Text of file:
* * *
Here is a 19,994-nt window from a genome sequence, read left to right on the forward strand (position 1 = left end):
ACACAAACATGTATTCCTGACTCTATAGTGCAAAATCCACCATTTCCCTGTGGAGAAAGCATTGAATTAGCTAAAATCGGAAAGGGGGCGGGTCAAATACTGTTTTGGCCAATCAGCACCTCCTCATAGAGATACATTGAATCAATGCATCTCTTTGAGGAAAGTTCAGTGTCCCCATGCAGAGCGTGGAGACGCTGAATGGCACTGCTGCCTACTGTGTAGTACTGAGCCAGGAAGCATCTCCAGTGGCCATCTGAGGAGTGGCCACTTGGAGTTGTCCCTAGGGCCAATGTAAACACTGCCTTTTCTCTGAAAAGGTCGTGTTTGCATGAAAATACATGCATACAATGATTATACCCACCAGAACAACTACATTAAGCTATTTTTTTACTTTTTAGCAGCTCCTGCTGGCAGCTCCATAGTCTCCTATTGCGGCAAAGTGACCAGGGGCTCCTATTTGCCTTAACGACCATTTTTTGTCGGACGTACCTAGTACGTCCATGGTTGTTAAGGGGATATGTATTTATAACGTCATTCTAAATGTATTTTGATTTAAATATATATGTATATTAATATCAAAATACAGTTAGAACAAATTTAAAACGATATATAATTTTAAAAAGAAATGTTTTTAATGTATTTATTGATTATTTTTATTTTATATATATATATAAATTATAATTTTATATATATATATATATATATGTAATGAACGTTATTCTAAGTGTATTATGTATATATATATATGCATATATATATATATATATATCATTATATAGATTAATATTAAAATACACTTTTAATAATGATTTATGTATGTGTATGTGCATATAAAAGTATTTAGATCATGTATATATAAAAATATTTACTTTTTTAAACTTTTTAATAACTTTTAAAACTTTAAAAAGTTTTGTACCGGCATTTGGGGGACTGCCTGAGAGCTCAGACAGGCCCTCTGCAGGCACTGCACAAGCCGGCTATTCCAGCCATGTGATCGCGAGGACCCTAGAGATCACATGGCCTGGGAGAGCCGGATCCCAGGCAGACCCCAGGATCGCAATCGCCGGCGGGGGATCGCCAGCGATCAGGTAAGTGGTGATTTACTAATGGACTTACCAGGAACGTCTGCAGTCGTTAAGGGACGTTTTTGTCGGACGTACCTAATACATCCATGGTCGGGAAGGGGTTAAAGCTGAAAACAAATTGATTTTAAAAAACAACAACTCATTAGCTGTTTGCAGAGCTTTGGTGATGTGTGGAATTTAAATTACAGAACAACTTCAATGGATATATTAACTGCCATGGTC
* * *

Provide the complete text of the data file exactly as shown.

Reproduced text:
Here is a 19,994-nt window from a genome sequence, read left to right on the forward strand (position 1 = left end):
ACACAAACATGTATTCCTGACTCTATAGTGCAAAATCCACCATTTCCCTGTGGAGAAAGCATTGAATTAGCTAAAATCGGAAAGGGGGCGGGTCAAATACTGTTTTGGCCAATCAGCACCTCCTCATAGAGATACATTGAATCAATGCATCTCTTTGAGGAAAGTTCAGTGTCCCCATGCAGAGCGTGGAGACGCTGAATGGCACTGCTGCCTACTGTGTAGTACTGAGCCAGGAAGCATCTCCAGTGGCCATCTGAGGAGTGGCCACTTGGAGTTGTCCCTAGGGCCAATGTAAACACTGCCTTTTCTCTGAAAAGGTCGTGTTTGCATGAAAATACATGCATACAATGATTATACCCACCAGAACAACTACATTAAGCTATTTTTTTACTTTTTAGCAGCTCCTGCTGGCAGCTCCATAGTCTCCTATTGCGGCAAAGTGACCAGGGGCTCCTATTTGCCTTAACGACCATTTTTTGTCGGACGTACCTAGTACGTCCATGGTTGTTAAGGGGATATGTATTTATAACGTCATTCTAAATGTATTTTGATTTAAATATATATGTATATTAATATCAAAATACAGTTAGAACAAATTTAAAACGATATATAATTTTAAAAAGAAATGTTTTTAATGTATTTATTGATTATTTTTATTTTATATATATATATAAATTATAATTTTATATATATATATATATATATGTAATGAACGTTATTCTAAGTGTATTATGTATATATATATATGCATATATATATATATATATATCATTATATAGATTAATATTAAAATACACTTTTAATAATGATTTATGTATGTGTATGTGCATATAAAAGTATTTAGATCATGTATATATAAAAATATTTACTTTTTTAAACTTTTTAATAACTTTTAAAACTTTAAAAAGTTTTGTACCGGCATTTGGGGGACTGCCTGAGAGCTCAGACAGGCCCTCTGCAGGCACTGCACAAGCCGGCTATTCCAGCCATGTGATCGCGAGGACCCTAGAGATCACATGGCCTGGGAGAGCCGGATCCCAGGCAGACCCCAGGATCGCAATCGCCGGCGGGGGATCGCCAGCGATCAGGTAAGTGGTGATTTACTAATGGACTTACCAGGAACGTCTGCAGTCGTTAAGGGACGTTTTTGTCGGACGTACCTAATACATCCATGGTCGGGAAGGGGTTAAAGCTGAAAACAAATTGATTTTAAAAAACAACAACTCATTAGCTGTTTGCAGAGCTTTGGTGATGTGTGGAATTTAAATTACAGAACAACTTCAATGGATATATTAACTGCCATGGTC